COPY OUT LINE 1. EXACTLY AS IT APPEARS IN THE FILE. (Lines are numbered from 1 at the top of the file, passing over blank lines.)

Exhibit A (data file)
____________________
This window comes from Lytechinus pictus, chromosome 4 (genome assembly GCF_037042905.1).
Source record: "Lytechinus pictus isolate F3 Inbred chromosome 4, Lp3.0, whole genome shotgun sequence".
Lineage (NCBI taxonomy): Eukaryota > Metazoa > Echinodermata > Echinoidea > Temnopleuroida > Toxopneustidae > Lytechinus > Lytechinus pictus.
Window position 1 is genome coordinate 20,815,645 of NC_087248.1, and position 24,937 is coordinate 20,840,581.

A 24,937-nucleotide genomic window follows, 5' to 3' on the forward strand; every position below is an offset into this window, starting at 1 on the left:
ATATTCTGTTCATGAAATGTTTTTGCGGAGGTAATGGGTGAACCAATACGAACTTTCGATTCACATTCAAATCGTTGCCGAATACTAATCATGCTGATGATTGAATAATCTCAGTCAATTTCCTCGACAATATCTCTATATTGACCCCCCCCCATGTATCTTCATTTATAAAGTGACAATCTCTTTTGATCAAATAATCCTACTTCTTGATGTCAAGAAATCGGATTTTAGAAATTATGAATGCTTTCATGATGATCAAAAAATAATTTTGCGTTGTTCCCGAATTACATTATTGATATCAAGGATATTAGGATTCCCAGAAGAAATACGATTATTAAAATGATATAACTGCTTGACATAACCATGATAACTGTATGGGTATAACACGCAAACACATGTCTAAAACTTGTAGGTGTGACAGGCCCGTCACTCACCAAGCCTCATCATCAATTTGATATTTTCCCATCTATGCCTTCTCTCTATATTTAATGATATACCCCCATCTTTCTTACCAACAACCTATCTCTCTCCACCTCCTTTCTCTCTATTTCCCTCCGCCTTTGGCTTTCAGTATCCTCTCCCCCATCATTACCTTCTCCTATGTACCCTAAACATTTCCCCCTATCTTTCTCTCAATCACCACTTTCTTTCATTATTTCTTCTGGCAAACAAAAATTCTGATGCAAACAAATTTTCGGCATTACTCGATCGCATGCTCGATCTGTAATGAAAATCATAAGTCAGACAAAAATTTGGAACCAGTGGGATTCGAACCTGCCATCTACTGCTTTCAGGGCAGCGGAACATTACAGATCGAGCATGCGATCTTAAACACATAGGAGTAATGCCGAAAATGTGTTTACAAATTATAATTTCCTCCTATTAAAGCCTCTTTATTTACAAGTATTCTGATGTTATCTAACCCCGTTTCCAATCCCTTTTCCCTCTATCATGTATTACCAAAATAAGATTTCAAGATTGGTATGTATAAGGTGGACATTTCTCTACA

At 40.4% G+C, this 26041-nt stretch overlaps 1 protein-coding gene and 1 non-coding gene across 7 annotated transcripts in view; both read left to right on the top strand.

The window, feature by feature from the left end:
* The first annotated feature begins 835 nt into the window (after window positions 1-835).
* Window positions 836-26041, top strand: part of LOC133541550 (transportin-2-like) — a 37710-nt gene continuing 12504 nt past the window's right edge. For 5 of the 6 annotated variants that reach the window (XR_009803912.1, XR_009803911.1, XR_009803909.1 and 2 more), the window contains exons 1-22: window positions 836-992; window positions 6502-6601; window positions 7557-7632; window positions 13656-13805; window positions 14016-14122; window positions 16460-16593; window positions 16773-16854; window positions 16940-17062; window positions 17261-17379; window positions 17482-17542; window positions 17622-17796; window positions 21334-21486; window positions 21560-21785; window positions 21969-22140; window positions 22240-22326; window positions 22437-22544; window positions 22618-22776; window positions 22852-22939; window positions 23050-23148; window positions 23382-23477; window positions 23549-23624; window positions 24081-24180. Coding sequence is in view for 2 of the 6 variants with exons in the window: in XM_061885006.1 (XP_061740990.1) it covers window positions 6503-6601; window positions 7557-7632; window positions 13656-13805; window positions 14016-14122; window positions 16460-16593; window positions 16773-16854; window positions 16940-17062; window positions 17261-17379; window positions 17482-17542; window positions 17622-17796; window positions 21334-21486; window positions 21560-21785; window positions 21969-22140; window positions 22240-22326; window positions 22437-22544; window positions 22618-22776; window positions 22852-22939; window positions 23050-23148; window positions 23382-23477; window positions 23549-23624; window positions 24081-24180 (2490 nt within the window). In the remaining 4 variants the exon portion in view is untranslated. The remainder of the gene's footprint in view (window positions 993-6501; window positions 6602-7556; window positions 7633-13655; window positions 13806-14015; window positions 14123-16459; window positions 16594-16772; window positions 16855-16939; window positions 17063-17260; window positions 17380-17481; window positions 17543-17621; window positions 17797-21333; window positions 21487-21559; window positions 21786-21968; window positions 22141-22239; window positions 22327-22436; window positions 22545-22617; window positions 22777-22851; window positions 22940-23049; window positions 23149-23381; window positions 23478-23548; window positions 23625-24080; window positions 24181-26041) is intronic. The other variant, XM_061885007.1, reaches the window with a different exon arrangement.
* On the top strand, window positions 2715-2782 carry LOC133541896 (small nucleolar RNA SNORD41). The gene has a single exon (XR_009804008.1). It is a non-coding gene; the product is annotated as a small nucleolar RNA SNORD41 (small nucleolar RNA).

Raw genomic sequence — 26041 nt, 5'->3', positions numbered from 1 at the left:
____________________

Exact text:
This window comes from Lytechinus pictus, chromosome 4 (genome assembly GCF_037042905.1).